Devotions from Hebrews

DAY ONE Heb. 1:1,2

Tyndale: God in time past diversely and many ways, spake unto the fathers by prophets: but in these last days he hath spoken unto us by his son, whom he hath made heir of all things: by whom also he made the world.
NIV: In the past God spoke to our forefathers through the prophets at many times and in various ways, but in these last days he has spoken to us by his Son, whom he appointed heir of all things, and through whom he made the universe.

The opening verses of Hebrews have long struck me for their simplicity and elegance. They set forth a God who has been active in history engaging with people. They introduce us to Jesus, the final word today yet place him at the creation of the world. It must be the colon that makes the anal phrase stand out so much. Tyndale's wording passes into the AV, but there a comma is used. The colon was probably put into Tyndale when the spelling was modernised. Or maybe it's the contrast with the NIV. In the NIV, Jesus' role in creation balances with his appointment as heir, but in Tyndale's version, his role in creation comes almost as an afterthought, yet his agency is more awesome than his appointment as heir. Hence it stands out (to me anyway.)

As I write this the signs of spring are all around: birds, buds, blooms, blossoms and the ice cream van. New life is breaking out. Easter is coming with its bunnies and eggs. Every year spring comes whether we have time to notice or not. Hebrews places Jesus squarely at the beginning of it all. He is the one through whom God made the world. Spring happens because of Jesus. But more than this, Easter reminds us that God can bring life out of death as much as he brought life out of nothing at the creation. Jesus is life itself.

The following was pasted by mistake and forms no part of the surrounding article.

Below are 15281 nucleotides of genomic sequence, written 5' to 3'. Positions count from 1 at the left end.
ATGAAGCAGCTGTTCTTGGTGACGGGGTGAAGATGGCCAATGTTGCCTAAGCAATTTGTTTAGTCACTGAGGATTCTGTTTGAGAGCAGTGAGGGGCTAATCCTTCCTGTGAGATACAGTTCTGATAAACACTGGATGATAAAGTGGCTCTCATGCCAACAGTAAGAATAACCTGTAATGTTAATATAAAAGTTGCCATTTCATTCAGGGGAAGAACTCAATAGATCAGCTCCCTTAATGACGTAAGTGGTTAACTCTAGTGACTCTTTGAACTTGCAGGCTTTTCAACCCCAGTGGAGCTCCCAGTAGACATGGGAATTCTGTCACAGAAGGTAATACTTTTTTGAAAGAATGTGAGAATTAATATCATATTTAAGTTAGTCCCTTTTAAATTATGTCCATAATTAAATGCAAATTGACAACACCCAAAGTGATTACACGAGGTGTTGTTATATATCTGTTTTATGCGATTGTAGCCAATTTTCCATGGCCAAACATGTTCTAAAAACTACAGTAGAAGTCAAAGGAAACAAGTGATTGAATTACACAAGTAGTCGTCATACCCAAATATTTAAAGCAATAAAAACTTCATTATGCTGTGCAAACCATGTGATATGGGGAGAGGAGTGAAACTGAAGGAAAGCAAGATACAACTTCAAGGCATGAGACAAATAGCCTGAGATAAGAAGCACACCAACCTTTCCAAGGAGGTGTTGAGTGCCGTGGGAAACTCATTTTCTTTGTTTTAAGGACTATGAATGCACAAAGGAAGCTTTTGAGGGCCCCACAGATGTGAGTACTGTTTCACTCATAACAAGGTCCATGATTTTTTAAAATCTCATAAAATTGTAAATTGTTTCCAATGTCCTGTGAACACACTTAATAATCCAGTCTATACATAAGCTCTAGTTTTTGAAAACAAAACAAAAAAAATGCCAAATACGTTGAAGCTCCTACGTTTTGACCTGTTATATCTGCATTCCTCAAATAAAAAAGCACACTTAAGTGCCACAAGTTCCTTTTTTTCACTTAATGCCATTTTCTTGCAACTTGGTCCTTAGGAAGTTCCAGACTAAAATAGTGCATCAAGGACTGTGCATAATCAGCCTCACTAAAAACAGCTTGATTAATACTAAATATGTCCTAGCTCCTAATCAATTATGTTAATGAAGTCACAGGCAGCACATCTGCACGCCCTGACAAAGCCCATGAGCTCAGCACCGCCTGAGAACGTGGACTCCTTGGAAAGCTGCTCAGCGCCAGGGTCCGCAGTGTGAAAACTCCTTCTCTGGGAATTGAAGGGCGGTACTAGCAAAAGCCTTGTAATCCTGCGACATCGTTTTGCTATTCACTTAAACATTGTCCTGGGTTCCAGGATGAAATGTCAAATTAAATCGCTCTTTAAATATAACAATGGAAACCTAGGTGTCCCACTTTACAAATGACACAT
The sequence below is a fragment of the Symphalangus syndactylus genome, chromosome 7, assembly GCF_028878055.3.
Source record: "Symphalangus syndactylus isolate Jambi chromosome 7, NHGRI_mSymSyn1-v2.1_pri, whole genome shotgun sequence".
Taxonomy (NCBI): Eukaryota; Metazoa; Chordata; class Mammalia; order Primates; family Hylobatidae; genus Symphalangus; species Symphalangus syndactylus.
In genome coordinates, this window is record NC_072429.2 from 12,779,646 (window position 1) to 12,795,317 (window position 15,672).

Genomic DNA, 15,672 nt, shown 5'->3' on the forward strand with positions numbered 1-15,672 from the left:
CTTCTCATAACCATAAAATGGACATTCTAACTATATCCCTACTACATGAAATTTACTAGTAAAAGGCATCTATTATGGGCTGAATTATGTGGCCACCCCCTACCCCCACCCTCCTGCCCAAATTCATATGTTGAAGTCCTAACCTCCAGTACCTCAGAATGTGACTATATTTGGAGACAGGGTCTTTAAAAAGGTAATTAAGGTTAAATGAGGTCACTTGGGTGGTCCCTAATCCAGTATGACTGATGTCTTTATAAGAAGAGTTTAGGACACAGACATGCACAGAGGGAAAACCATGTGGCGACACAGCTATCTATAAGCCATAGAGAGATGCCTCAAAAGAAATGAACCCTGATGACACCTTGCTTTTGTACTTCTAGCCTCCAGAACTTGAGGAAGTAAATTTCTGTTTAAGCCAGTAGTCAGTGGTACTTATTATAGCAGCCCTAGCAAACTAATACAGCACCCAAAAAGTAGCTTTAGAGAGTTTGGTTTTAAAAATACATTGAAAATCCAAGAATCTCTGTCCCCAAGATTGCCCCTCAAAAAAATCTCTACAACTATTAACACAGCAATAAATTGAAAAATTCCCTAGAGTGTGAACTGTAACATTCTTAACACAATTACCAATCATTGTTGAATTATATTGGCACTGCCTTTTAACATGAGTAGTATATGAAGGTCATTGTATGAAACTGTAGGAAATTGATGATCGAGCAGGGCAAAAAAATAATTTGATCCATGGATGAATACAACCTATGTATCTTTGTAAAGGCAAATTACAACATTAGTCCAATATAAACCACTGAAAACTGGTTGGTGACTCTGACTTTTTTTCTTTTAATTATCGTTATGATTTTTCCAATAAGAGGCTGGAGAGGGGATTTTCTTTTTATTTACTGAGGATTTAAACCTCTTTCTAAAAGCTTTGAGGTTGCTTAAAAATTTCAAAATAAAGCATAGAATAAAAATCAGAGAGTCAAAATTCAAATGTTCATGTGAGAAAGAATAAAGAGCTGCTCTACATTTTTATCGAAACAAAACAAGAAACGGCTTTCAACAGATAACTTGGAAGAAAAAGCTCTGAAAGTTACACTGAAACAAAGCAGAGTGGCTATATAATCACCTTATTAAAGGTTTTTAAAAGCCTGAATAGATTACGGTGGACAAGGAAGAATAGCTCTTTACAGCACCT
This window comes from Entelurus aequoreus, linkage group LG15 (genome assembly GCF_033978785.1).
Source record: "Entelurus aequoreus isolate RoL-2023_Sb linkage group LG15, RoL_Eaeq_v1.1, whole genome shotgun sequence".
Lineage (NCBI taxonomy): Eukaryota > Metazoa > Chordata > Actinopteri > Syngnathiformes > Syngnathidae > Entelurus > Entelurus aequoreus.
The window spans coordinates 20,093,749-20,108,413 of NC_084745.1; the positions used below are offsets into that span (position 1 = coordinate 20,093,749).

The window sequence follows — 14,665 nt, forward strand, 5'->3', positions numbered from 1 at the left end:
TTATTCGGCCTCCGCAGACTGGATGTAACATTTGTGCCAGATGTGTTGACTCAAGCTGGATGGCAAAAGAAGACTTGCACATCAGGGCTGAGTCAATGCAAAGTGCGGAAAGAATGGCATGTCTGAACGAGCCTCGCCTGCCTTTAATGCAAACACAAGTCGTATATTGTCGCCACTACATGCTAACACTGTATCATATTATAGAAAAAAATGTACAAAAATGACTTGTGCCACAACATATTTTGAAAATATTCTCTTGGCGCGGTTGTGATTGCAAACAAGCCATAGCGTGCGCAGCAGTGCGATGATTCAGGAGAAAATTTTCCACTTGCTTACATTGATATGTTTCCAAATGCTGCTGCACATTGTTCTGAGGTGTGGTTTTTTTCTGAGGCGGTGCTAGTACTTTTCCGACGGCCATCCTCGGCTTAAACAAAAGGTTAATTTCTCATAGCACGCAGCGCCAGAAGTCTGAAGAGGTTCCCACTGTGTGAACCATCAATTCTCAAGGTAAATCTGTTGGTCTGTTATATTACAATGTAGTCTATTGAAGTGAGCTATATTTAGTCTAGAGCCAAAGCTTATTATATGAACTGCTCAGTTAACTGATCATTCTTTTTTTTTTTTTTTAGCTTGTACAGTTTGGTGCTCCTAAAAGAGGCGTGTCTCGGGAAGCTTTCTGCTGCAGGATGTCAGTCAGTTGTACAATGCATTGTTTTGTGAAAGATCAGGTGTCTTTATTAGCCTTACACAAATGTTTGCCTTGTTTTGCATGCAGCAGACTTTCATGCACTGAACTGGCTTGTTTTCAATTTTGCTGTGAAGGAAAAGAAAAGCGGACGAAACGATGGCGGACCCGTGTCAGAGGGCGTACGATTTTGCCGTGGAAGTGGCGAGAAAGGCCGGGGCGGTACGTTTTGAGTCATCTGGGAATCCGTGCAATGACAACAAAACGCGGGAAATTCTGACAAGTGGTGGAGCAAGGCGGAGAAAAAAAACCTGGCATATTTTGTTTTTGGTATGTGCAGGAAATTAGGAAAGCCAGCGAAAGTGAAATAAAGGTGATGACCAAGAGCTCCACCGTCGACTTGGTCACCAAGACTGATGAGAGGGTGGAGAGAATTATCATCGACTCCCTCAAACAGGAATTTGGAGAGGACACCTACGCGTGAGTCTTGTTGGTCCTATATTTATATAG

DAY TWO Heb. 1:3

Tyndale: Which son being the brightness of his glory, and very image of his substance, bearing up all things with the word of his power, hath in his own person purged our sins, and is sitten on the right hand of the majesty on high....
NIV: The Son is the radiance of God's glory and the exact representation of his being, sustaining all things by his powerful word. After he had provided purification for sins, he sat down at the right hand of the Majesty in heaven.

The first phrase that catches my attention here is: 'bearing up all things'. The AV follows Tyndale closely but uses the verb 'upholding' and the NIV has turned to Latin. Neither the AV or NIV are as earthy as Tyndale. Did he have in view a peasant bent under a load? Though he lived as a gentleman scholar, he was writing for the work-a-day folk of England: hard manual labour 12 hours a day with no security. 'Upholding' sounds too noble and sustaining' sounds rather clinical compared to Tyndale. For our stressed-out decade, Tyndale gives us a Jesus who is 'bearing up all things'. His yoke is easy and his burden is light because he is sharing the load with us, and the next part of the verse reminds us that he has lightened our load by removing the burden of our sins.

The second phrase is: 'and is sitten on the right hand of the majesty on high'. The archaic form 'sitten' is too close to our colloquial 'sittin' to escape my notice. Tyndale has given us a picture of the Son of God, exalted to the right hand of the Father, the One through whom the universe was made, the very image of God, the inheritor of all things, just sittin', just hangin' out, just waitin' for you 'n' me to come along ...

DAY THREE Heb. 4:9,10